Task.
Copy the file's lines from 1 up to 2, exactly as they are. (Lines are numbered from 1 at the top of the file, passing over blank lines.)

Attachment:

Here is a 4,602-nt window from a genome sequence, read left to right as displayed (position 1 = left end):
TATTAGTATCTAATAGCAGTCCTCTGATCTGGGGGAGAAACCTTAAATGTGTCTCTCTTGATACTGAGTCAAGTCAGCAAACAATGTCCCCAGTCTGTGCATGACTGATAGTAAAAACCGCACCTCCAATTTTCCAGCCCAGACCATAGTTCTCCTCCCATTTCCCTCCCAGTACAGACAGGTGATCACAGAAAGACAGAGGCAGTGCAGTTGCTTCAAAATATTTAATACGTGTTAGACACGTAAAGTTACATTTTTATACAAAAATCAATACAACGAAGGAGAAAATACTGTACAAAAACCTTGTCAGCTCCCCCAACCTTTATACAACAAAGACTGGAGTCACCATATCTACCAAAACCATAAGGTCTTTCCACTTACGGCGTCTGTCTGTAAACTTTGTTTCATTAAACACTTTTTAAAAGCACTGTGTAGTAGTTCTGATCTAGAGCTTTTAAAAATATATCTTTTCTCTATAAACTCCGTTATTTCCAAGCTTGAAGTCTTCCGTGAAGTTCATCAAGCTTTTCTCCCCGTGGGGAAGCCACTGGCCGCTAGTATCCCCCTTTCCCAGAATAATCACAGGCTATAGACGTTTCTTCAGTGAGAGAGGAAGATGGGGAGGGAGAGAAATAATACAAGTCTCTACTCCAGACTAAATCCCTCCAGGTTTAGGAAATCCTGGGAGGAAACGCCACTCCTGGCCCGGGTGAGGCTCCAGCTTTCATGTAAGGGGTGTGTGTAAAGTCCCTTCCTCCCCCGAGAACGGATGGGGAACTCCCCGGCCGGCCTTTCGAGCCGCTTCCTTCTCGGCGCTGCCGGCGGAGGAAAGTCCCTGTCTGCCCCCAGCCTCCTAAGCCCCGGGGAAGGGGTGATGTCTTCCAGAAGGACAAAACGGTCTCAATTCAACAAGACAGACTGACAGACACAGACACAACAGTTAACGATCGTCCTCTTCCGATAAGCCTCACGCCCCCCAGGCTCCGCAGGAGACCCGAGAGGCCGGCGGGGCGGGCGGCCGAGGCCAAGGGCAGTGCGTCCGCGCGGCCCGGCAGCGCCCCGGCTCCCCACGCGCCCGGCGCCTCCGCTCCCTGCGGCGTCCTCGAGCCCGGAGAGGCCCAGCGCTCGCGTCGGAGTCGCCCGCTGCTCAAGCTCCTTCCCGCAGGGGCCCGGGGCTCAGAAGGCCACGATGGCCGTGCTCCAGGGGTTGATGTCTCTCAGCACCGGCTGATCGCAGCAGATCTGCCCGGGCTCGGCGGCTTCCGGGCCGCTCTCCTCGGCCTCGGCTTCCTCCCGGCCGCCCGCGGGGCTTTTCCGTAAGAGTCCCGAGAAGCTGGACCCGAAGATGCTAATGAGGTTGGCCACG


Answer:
Here is a 4,602-nt window from a genome sequence, read left to right as displayed (position 1 = left end):
TATTAGTATCTAATAGCAGTCCTCTGATCTGGGGGAGAAACCTTAAATGTGTCTCTCTTGATACTGAGTCAAGTCAGCAAACAATGTCCCCAGTCTGTGCATGACTGATAGTAAAAACCGCACCTCCAATTTTCCAGCCCAGACCATAGTTCTCCTCCCATTTCCCTCCCAGTACAGACAGGTGATCACAGAAAGACAGAGGCAGTGCAGTTGCTTCAAAATATTTAATACGTGTTAGACACGTAAAGTTACATTTTTATACAAAAATCAATACAACGAAGGAGAAAATACTGTACAAAAACCTTGTCAGCTCCCCCAACCTTTATACAACAAAGACTGGAGTCACCATATCTACCAAAACCATAAGGTCTTTCCACTTACGGCGTCTGTCTGTAAACTTTGTTTCATTAAACACTTTTTAAAAGCACTGTGTAGTAGTTCTGATCTAGAGCTTTTAAAAATATATCTTTTCTCTATAAACTCCGTTATTTCCAAGCTTGAAGTCTTCCGTGAAGTTCATCAAGCTTTTCTCCCCGTGGGGAAGCCACTGGCCGCTAGTATCCCCCTTTCCCAGAATAATCACAGGCTATAGACGTTTCTTCAGTGAGAGAGGAAGATGGGGAGGGAGAGAAATAATACAAGTCTCTACTCCAGACTAAATCCCTCCAGGTTTAGGAAATCCTGGGAGGAAACGCCACTCCTGGCCCGGGTGAGGCTCCAGCTTTCATGTAAGGGGTGTGTGTAAAGTCCCTTCCTCCCCCGAGAACGGATGGGGAACTCCCCGGCCGGCCTTTCGAGCCGCTTCCTTCTCGGCGCTGCCGGCGGAGGAAAGTCCCTGTCTGCCCCCAGCCTCCTAAGCCCCGGGGAAGGGGTGATGTCTTCCAGAAGGACAAAACGGTCTCAATTCAACAAGACAGACTGACAGACACAGACACAACAGTTAACGATCGTCCTCTTCCGATAAGCCTCACGCCCCCCAGGCTCCGCAGGAGACCCGAGAGGCCGGCGGGGCGGGCGGCCGAGGCCAAGGGCAGTGCGTCCGCGCGGCCCGGCAGCGCCCCGGCTCCCCACGCGCCCGGCGCCTCCGCTCCCTGCGGCGTCCTCGAGCCCGGAGAGGCCCAGCGCTCGCGTCGGAGTCGCCCGCTGCTCAAGCTCCTTCCCGCAGGGGCCCGGGGCTCAGAAGGCCACGATGGCCGTGCTCCAGGGGTTGATGTCTCTCAGCACCGGCTGATCGCAGCAGATCTGCCCGGGCTCGGCGGCTTCCGGGCCGCTCTCCTCGGCCTCGGCTTCCTCCCGGCCGCCCGCGGGGCTTTTCCGTAAGAGTCCCGAGAAGCTGGACCCGAAGATGCTAATGAGGTTGGCCACG